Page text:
How does your school improve pupils’ well-being? Quantifying well-being, PSHE and what Ofsted thinks

The well-being of pupils is at the heart of what schools do. It is built into everything schools do from lessons to lunchtimes, and in the formal and informal interactions between pupils and teachers. Schools know that anxious and unhappy young people don’t make good learners.

The formal part of well-being education often happens in PSHE (Personal Social Health & Economic Education) – lesson designed to help pupils develop the knowledge, understanding and skills they need to manage their lives, now and in the future.

Ofsted – the schools’ inspector in England – heavily emphasises what is calls the pupils’ ‘spiritual, moral, social and cultural development’, as well as how good the school is at promoting ‘resilience, confidence and independence’.

NPC’s Well-being Measure can be used to assess the effectiveness of specific strategies used by schools, such as learning mentors or buddying, or to gather an overall picture of pupils’ well-being. Both these functions are valuable in improving schools understanding of its pupils and demonstrating that the school reflects on its own practice – something that is important to pupils, to parents and to inspectors.

To read an example of how a school has used our Measure to assess the effectiveness of its transition strategy in year 7, click here.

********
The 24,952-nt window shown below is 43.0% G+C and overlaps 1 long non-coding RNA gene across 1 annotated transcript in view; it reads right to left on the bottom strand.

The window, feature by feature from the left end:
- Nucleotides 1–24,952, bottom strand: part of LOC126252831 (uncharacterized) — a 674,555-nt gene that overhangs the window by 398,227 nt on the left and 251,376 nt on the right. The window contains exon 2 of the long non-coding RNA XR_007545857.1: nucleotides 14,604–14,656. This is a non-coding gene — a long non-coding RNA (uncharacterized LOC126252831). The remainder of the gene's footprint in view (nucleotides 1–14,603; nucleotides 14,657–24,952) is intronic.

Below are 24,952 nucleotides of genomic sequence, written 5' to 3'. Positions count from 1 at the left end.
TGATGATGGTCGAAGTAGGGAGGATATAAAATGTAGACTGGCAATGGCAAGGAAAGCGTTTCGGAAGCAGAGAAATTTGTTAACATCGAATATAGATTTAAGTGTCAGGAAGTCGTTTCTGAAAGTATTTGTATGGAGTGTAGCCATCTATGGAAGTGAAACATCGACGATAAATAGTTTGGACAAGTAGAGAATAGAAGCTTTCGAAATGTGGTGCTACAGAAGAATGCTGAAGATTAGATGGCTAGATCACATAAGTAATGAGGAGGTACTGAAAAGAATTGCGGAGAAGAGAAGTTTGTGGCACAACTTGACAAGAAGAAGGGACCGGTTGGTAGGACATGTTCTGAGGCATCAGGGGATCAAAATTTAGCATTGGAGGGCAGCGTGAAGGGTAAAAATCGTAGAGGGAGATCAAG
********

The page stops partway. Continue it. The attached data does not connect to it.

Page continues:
To read a briefing on PSHE education and the new Ofsted framework from the PSHE Association, click here.

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About John Copps

John is part of NPC's research and consulting team and is the founder of NPC's Well-being Measure, a social business that provides an online tool to measure young people’s well-being. He has eight years experience of research and consulting, and is passionate about how data can be used to improve the performance of organisations. John is a regular contributor to NPC's blog and has also contributed to pieces for BBC Radio, the Guardian, and the Financial Times. John is a governor of a secondary school.
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One Response to How does your school improve pupils’ well-being? Quantifying well-being, PSHE and what Ofsted thinks

  1. Smith says:

    I agree with John, the formal part of well-being education often happens via PSHE lesson designed to help pupils develop the knowledge, understanding and skills they need to manage their lives, now and in the future. Great lesson!

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